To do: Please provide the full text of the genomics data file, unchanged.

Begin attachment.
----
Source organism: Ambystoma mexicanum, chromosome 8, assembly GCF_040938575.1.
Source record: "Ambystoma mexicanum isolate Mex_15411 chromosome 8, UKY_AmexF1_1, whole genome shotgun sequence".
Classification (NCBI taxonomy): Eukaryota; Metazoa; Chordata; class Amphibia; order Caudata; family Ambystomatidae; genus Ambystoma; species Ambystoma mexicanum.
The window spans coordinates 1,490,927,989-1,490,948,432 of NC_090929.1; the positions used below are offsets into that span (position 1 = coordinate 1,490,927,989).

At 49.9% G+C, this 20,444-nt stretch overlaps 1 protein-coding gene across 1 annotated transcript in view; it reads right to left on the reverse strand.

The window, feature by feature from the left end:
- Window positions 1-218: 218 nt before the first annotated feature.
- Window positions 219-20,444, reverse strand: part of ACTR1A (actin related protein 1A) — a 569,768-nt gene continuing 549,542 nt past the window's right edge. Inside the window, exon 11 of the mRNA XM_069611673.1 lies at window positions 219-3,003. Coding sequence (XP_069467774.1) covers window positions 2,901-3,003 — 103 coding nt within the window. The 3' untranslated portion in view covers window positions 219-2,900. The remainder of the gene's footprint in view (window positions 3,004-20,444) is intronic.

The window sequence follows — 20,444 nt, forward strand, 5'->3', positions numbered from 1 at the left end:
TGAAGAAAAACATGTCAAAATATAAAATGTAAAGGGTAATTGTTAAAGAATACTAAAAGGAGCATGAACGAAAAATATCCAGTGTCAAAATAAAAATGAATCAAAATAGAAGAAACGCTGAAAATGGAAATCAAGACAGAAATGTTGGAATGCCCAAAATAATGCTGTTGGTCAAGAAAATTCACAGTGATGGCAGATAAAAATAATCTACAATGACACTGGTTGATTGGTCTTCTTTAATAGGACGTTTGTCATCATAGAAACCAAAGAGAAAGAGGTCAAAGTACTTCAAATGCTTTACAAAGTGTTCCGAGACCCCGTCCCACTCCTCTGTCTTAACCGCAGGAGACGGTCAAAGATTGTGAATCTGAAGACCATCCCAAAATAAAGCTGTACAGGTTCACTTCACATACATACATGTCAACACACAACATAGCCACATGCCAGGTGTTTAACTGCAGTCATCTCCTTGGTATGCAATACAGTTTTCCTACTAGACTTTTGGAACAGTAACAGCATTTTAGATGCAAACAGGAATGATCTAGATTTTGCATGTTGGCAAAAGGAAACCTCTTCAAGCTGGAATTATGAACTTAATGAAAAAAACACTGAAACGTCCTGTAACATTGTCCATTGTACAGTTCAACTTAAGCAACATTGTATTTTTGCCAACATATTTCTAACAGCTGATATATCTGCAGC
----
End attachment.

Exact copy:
Source organism: Ambystoma mexicanum, chromosome 8, assembly GCF_040938575.1.
Source record: "Ambystoma mexicanum isolate Mex_15411 chromosome 8, UKY_AmexF1_1, whole genome shotgun sequence".
Classification (NCBI taxonomy): Eukaryota; Metazoa; Chordata; class Amphibia; order Caudata; family Ambystomatidae; genus Ambystoma; species Ambystoma mexicanum.
The window spans coordinates 1,490,927,989-1,490,948,432 of NC_090929.1; the positions used below are offsets into that span (position 1 = coordinate 1,490,927,989).

At 49.9% G+C, this 20,444-nt stretch overlaps 1 protein-coding gene across 1 annotated transcript in view; it reads right to left on the reverse strand.

The window, feature by feature from the left end:
- Window positions 1-218: 218 nt before the first annotated feature.
- Window positions 219-20,444, reverse strand: part of ACTR1A (actin related protein 1A) — a 569,768-nt gene continuing 549,542 nt past the window's right edge. Inside the window, exon 11 of the mRNA XM_069611673.1 lies at window positions 219-3,003. Coding sequence (XP_069467774.1) covers window positions 2,901-3,003 — 103 coding nt within the window. The 3' untranslated portion in view covers window positions 219-2,900. The remainder of the gene's footprint in view (window positions 3,004-20,444) is intronic.

The window sequence follows — 20,444 nt, forward strand, 5'->3', positions numbered from 1 at the left end:
TGAAGAAAAACATGTCAAAATATAAAATGTAAAGGGTAATTGTTAAAGAATACTAAAAGGAGCATGAACGAAAAATATCCAGTGTCAAAATAAAAATGAATCAAAATAGAAGAAACGCTGAAAATGGAAATCAAGACAGAAATGTTGGAATGCCCAAAATAATGCTGTTGGTCAAGAAAATTCACAGTGATGGCAGATAAAAATAATCTACAATGACACTGGTTGATTGGTCTTCTTTAATAGGACGTTTGTCATCATAGAAACCAAAGAGAAAGAGGTCAAAGTACTTCAAATGCTTTACAAAGTGTTCCGAGACCCCGTCCCACTCCTCTGTCTTAACCGCAGGAGACGGTCAAAGATTGTGAATCTGAAGACCATCCCAAAATAAAGCTGTACAGGTTCACTTCACATACATACATGTCAACACACAACATAGCCACATGCCAGGTGTTTAACTGCAGTCATCTCCTTGGTATGCAATACAGTTTTCCTACTAGACTTTTGGAACAGTAACAGCATTTTAGATGCAAACAGGAATGATCTAGATTTTGCATGTTGGCAAAAGGAAACCTCTTCAAGCTGGAATTATGAACTTAATGAAAAAAACACTGAAACGTCCTGTAACATTGTCCATTGTACAGTTCAACTTAAGCAACATTGTATTTTTGCCAACATATTTCTAACAGCTGATATATCTGCAGC